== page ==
Try to avoid foods with sugar or artificial colors—they will make your children hyper-active which will not help the order of the home. This means, of course, that you must always read labels carefully as nearly every packaged and canned food you purchase has sugar and artificial colors in the ingredients. Study and learn to feed your children correctly.
Train your children to help with household chores, even if they can’t do them to your standard. Young children can set the table, help cut vegetables, do dishes and sweep the floor etc. And they love to do it. By the time your young daughters are teens, they should know how to run the home.
I would also encourage you to cut corners—not corners of cleanliness, but unnecessary tasks. I remember when I first started homemaking nearly 50 years ago; I kept to the traditions of that time. Every week, without fail, I changed all the bed sheets in the home. We used to take the bottom sheet off the bed and put it in the laundry, put the top sheet on the bottom and a new sheet on the top! But now we have fitted sheets and it doesn’t work that way. Plus, I don’t believe that we need to change sheets every week. I have digressed from that tradition. If children bath or shower, you can keep sheets on the beds for two or three weeks at a time. This saves a lot of laundry, especially if you have a number of children.
What about ironing? I also started out ironing about twice a week. I even ironed pillow cases (I had friends who ironed tea towels)! Help! How did I do that with four children under four and then six young children? I certainly don’t do that now, even though my children have grown. I have better things to do. I try to hang up clothes from the dryer immediately so they don’t crumple and iron only what is absolutely necessary. I will even throw a dress in the dryer to unwrinkle if it needs an iron!
Remember, you are responsible to keep your home clean and in order, but not to do unnecessary tasks. Make the use of this time to spend more time with your children, reading to them, teaching them and doing creative things with them. That will have far more impact than unnecessary household tasks.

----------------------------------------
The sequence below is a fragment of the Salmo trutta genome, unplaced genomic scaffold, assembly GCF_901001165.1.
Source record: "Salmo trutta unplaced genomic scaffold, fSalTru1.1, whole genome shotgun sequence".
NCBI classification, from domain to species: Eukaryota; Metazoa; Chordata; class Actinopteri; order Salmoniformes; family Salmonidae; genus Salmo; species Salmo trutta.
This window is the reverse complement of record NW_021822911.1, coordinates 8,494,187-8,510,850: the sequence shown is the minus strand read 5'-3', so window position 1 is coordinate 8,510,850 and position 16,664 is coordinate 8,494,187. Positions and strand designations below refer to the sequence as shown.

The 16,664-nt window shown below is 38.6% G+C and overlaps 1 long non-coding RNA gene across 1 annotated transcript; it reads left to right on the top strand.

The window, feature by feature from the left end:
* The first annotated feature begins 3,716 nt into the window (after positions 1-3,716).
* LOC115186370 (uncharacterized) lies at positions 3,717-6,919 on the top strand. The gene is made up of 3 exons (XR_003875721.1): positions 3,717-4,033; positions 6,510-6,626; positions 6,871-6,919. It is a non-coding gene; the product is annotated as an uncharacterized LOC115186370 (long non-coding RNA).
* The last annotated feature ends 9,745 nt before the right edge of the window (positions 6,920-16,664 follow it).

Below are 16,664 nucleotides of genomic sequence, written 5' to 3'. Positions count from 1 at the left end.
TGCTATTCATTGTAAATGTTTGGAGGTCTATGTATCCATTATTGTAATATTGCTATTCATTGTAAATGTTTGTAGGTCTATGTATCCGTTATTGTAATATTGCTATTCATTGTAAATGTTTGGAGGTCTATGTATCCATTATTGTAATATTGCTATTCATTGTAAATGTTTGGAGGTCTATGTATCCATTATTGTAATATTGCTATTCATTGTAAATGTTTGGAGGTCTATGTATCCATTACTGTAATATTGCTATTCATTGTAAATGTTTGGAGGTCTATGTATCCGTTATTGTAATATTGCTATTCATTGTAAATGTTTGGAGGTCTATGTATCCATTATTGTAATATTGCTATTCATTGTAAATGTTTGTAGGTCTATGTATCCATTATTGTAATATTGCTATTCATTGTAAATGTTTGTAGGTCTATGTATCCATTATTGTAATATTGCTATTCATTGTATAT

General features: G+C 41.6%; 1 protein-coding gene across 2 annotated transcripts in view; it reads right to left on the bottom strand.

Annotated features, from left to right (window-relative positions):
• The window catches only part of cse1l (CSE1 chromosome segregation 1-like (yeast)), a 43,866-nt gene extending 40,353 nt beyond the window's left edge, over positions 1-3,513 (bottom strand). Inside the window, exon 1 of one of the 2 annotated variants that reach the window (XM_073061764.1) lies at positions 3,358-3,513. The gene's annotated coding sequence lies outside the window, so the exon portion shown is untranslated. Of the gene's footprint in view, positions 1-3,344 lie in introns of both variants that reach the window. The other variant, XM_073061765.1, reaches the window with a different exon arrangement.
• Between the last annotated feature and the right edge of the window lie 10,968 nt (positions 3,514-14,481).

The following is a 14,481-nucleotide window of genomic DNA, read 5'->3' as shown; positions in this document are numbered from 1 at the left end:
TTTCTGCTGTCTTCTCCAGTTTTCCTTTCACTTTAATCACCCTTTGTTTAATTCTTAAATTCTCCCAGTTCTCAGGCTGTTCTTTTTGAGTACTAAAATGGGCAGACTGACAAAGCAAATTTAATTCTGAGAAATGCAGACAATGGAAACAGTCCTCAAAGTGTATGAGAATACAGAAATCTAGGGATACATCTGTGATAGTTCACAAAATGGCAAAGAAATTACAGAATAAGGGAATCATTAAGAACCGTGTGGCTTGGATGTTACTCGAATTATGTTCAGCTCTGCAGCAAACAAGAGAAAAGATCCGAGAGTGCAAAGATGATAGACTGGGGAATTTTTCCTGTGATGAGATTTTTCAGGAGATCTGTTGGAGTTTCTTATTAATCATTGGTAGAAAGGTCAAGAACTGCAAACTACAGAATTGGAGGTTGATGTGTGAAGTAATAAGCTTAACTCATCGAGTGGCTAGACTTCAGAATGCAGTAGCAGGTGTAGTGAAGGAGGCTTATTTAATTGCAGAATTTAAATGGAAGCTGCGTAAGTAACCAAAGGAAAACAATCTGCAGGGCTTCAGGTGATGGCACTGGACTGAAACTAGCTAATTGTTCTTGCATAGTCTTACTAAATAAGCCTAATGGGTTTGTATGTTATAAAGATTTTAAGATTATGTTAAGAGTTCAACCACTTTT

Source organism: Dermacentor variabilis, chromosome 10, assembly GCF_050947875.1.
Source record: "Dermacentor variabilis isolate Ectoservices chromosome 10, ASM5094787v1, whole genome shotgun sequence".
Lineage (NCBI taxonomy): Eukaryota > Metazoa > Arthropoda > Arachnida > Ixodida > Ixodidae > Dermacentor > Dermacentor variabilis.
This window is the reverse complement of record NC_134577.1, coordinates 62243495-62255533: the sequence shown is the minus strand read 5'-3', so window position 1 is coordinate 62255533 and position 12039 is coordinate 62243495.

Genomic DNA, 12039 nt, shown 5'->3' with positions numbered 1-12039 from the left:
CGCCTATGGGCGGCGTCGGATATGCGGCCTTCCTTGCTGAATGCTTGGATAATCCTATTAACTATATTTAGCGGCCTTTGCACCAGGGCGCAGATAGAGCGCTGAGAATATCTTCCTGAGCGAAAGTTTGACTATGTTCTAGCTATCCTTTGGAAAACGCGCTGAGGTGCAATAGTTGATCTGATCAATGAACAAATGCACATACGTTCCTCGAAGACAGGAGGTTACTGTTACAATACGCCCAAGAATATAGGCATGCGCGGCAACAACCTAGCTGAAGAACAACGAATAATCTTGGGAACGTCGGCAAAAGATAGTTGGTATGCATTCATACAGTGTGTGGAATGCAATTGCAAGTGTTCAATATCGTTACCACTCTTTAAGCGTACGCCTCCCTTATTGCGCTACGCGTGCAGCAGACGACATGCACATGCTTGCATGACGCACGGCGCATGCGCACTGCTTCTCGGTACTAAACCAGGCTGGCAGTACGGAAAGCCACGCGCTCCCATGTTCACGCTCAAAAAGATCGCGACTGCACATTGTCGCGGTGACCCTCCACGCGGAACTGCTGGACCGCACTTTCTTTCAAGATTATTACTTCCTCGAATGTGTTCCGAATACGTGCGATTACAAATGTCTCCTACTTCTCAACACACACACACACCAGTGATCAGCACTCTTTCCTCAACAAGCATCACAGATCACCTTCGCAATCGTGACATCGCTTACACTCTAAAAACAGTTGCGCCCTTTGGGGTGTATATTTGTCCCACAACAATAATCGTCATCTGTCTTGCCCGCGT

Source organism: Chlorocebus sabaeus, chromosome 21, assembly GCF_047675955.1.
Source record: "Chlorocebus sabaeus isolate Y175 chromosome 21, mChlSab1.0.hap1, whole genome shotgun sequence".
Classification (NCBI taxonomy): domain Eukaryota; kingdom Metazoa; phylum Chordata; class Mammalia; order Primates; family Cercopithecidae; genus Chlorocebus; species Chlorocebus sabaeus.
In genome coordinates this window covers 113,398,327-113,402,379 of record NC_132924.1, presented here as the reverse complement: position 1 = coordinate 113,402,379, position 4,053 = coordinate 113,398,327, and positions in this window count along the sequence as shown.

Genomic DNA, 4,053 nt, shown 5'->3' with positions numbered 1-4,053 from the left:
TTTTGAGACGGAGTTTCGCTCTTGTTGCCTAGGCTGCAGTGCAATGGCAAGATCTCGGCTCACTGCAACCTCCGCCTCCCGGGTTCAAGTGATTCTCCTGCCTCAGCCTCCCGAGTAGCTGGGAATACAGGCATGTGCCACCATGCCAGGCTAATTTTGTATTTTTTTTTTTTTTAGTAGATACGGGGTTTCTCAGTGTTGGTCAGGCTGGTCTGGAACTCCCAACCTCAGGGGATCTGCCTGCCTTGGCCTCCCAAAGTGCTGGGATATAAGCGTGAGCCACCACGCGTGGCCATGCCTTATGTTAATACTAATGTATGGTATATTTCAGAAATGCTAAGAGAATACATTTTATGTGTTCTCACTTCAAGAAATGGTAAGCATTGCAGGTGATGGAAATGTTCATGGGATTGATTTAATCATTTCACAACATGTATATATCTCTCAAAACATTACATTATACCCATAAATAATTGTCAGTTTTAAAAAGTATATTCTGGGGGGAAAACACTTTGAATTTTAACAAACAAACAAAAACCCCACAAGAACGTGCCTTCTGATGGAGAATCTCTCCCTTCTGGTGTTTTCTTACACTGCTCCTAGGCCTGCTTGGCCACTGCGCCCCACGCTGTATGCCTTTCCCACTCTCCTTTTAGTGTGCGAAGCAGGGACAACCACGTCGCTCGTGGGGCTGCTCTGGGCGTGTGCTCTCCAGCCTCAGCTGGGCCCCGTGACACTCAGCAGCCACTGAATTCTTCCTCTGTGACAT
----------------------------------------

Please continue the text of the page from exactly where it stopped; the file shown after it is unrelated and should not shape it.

Are your children older? You are entering the Queen stage!
If you trained your children when they were young, they will now know how to clean and run the home. In fact, everyone in the home should feel their responsibility to keep it clean and tidy. You are now entering the reward time of having consistently and faithfully training your children. You can enjoy living like a queen.
A routine keeps order in the home. In our home I expect everyone to be up in time for breakfast. We have our morning Family Devotions at 8.00 am. Anyone who has not finished their breakfast before this time misses out on breakfast. It is over. We have to clean up and get on with the day. We have lunch at a certain time and supper at a certain time. I am aghast when I hear of mothers allowing their children, and especially their teens, to sleep in and get up whenever they want. This is poor training and does not prepare them for life. It does not prepare them for a career or how to get to work on time and does not prepare daughters to run a home. Children should learn to get up at a certain time. The day is for work and adventure, the night is for sleeping! (1)
Of course, children need their sleep, but if they cannot get up in the morning, they are obviously going to bed too late the night before. I am still old fashioned enough to believe in the old adage, “Early to bed, early to rise, makes a man healthy, wealthy and wise.” However, in saying this, I don’t believe in legality and rigidity either, and I allow everyone to sleep in on the weekends.